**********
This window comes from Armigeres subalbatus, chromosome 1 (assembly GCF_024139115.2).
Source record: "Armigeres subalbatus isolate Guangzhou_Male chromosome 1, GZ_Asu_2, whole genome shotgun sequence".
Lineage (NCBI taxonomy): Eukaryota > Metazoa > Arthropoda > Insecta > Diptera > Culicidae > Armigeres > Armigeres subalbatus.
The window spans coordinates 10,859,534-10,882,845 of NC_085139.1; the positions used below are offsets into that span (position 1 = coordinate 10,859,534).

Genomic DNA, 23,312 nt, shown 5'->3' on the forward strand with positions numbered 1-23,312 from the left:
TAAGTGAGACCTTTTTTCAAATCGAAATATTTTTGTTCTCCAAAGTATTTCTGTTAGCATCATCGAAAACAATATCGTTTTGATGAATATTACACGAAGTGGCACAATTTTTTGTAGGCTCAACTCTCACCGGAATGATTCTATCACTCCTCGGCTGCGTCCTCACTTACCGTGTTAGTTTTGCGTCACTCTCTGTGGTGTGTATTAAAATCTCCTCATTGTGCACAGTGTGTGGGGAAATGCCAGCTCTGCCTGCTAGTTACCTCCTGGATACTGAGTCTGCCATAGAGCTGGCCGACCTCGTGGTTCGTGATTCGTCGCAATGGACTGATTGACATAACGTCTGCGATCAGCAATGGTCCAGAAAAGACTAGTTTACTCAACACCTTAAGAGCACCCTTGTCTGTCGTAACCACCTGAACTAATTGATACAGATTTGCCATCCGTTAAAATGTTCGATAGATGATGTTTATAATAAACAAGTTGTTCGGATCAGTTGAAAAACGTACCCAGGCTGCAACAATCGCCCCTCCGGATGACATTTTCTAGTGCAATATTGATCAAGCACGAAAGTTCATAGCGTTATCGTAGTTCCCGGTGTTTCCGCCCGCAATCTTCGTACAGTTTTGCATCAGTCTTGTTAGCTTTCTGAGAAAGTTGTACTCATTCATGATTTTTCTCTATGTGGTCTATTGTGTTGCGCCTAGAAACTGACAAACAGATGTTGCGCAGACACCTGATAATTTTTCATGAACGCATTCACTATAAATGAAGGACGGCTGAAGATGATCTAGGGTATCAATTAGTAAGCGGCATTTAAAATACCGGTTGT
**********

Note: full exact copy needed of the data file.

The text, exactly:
This window comes from Armigeres subalbatus, chromosome 1 (assembly GCF_024139115.2).
Source record: "Armigeres subalbatus isolate Guangzhou_Male chromosome 1, GZ_Asu_2, whole genome shotgun sequence".
Lineage (NCBI taxonomy): Eukaryota > Metazoa > Arthropoda > Insecta > Diptera > Culicidae > Armigeres > Armigeres subalbatus.
The window spans coordinates 10,859,534-10,882,845 of NC_085139.1; the positions used below are offsets into that span (position 1 = coordinate 10,859,534).

Genomic DNA, 23,312 nt, shown 5'->3' on the forward strand with positions numbered 1-23,312 from the left:
TAAGTGAGACCTTTTTTCAAATCGAAATATTTTTGTTCTCCAAAGTATTTCTGTTAGCATCATCGAAAACAATATCGTTTTGATGAATATTACACGAAGTGGCACAATTTTTTGTAGGCTCAACTCTCACCGGAATGATTCTATCACTCCTCGGCTGCGTCCTCACTTACCGTGTTAGTTTTGCGTCACTCTCTGTGGTGTGTATTAAAATCTCCTCATTGTGCACAGTGTGTGGGGAAATGCCAGCTCTGCCTGCTAGTTACCTCCTGGATACTGAGTCTGCCATAGAGCTGGCCGACCTCGTGGTTCGTGATTCGTCGCAATGGACTGATTGACATAACGTCTGCGATCAGCAATGGTCCAGAAAAGACTAGTTTACTCAACACCTTAAGAGCACCCTTGTCTGTCGTAACCACCTGAACTAATTGATACAGATTTGCCATCCGTTAAAATGTTCGATAGATGATGTTTATAATAAACAAGTTGTTCGGATCAGTTGAAAAACGTACCCAGGCTGCAACAATCGCCCCTCCGGATGACATTTTCTAGTGCAATATTGATCAAGCACGAAAGTTCATAGCGTTATCGTAGTTCCCGGTGTTTCCGCCCGCAATCTTCGTACAGTTTTGCATCAGTCTTGTTAGCTTTCTGAGAAAGTTGTACTCATTCATGATTTTTCTCTATGTGGTCTATTGTGTTGCGCCTAGAAACTGACAAACAGATGTTGCGCAGACACCTGATAATTTTTCATGAACGCATTCACTATAAATGAAGGACGGCTGAAGATGATCTAGGGTATCAATTAGTAAGCGGCATTTAAAATACCGGTTGT